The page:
ARS and DHA exposures after the standard 2.4 mg/kg dose were simulated at each body weight level (1,000 simulations each at 1-kg intervals from 6 to 25 kg) using a uniform distribution of hemoglobin concentrations within the observed range (2.72–13.6 g/dl) to account for the observed covariate relationship (Figure 3a,bb). Children with body weights between 6 and 10 kg showed a mean reduction of 20.4% (P < 0.0001) in DHA exposure as compared with children with body weights between 21 and 25 kg (median (25th to 75th percentile) exposure: 3,380 (2,130–5,470) ng × h/ml in the 6–10 kg patients, 3,780 (2,430–6,060) ng × h/ml in the 11–15 kg patients, 4,100 (2,570–6,590) ng × h/ml in the 16–20 kg patients, and 4,240 (2,700–6,840) ng × h/ml in the 21–25 kg patients).

Figure 3
Simulated total first-dose exposure levels (AUC0–12h) of (a) ARS and (b) DHA after the standard 2.4 mg/kg dosing in children at different body weights. Simulated total first-dose exposure levels (AUC0–12h) of (c) ARS and (d) DHA ...

This suggests that smaller children need higher doses of ARS to attain ARS exposures similar to those in children with higher body weights. Using the final model, we evaluated various dosing regimens based on body weight bands. The proposed regimen (Table 3) resulted in similar exposures in all weight bands after the first dose of i.m. ARS (Figure 3c,dd). The same simulations were performed assuming a uniform distribution of body weights at different levels of hemoglobin; these resulted in lower DHA exposures with decreasing hemoglobin levels (Figure 4).

Figure 4
(a) Simulated total first-dose exposure levels (AUC0–12h) of DHA after the standard 2.4 mg/kg dosing in children at different hemoglobin levels. Open circles represent median values, and bars indicate the 25th to 75th percentiles of simulations ...
Table 3
Proposed body weight–adjusted dosing regimen for i.m. artesunate

There was no statistical difference between survivors and nonsurvivors with respect to total exposure (ARS P = 0.8060, DHA P = 0.4828) or maximum concentration (ARS P = 0.7655, DHA P = 0.6865) after the first dose. Similarly, an exposure–response relationship could not be established using nonlinear mixed-effects modeling (NONMEM) in a time-to-event approach. However, this might be a consequence of the relatively low number of deaths and the high proportion of pretreatments with different antimalarial drugs, doses, and administration routes.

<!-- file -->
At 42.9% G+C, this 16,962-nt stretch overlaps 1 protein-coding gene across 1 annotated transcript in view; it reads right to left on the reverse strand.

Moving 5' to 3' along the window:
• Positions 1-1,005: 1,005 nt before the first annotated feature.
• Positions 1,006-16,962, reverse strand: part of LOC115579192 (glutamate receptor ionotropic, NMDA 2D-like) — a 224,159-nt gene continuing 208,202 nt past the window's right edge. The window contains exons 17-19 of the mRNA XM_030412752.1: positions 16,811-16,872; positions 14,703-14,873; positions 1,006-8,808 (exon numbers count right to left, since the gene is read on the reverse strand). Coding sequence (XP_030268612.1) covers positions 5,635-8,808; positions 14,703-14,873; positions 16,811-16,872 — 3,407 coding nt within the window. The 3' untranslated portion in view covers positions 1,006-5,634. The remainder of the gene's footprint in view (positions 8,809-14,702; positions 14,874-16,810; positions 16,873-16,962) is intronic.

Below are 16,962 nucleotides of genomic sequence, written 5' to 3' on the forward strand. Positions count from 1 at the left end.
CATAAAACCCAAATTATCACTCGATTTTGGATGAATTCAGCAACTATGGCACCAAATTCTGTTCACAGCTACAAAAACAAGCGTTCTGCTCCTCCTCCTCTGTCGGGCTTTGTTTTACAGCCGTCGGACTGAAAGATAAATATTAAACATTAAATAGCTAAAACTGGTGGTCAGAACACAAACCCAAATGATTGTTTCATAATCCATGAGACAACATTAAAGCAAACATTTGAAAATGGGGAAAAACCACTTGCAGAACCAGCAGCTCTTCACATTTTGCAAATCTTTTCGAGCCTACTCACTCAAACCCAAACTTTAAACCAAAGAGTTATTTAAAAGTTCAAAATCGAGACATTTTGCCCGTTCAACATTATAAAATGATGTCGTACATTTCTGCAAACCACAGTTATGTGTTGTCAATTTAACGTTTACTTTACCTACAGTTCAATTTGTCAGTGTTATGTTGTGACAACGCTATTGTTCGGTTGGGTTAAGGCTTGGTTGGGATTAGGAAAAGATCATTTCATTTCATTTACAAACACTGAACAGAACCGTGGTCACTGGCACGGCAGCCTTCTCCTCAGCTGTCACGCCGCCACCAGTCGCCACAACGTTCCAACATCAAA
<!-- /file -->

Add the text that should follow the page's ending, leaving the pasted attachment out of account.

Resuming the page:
Parenteral ARS is currently the drug of choice for the treatment of severe malaria. Optimal treatment strategies depend on detailed knowledge of the pharmacokinetic properties of drugs in the target population in which the drug is used. Age, disease status, and severity are all factors that may affect drug absorption, distribution, metabolism, and elimination.17 The importance of pharmacokinetics in determining the therapeutic response is illustrated by the study of artemether, the first parenteral artemisinin derivative that was compared with quinine for effectiveness in the treatment of severe malaria in large clinical trials.24,25 In a meta-analysis of randomized trials in severe malaria, artemether significantly reduced mortality in Southeast Asian adults but did not do so in African children.26 Subsequent pharmacokinetic studies showed that the oil-based artemether was released slowly and erratically from the i.m. injection site, and that this likely counterbalanced its pharmacodynamic advantages relative to quinine.10,27 Despite having pharmacodynamic properties similar to those of artemether, ARS is superior to artemether as a treatment because of its more favorable pharmacokinetic properties.28

Dosing regimens for children are often derived from studies in adults, and this practice has led to substantial underdosing of several antimalarials in children. A pharmacokinetic study of sulfadoxine-pyrimethamine in African children with uncomplicated falciparum malaria showed that, with the usual dose of 25/1.25 mg/kg, the area under the concentration–time curve in children 2–5 years of age was half that in adults. This may have caused failure of antimalarial treatment in small children, thereby contributing to the spread of resistance. This information came decades after the introduction of sulfadoxine-pyrimethamine.18 It has also been shown that piperaquine exposure levels are lower in small children if a standard body weight-based dose regimen is followed.19